I Love You, Man, by Albert W. Vogt III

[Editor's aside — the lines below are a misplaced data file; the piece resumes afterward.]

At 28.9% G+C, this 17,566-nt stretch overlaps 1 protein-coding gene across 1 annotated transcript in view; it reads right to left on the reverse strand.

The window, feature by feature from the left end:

One of the promises I made to myself when I started The Legionnaire is that I would not review pornography.  I almost broke that promise.  I had been seeing Blonde pop up on Netflix, as well as some other film sites.  Given my history background, I was curious how they would portray one of the more complex characters Hollywood has ever produced in Marilyn Monroe (Ana de Armas).  Twenty minutes in, I almost turned it off.  I knew Monroe had a tortured life, but I was not prepared for seeing her mother (Juliane Nicholson) attempt to drown her in the bathtub as a child, while also nude.  It did not get any better from there, and I stopped watching before an hour had passed.  That is the last time I ignore an NC-17 rating.  In need of something more lighthearted to cleanse the palate, I turned to I Love You, Man (2009).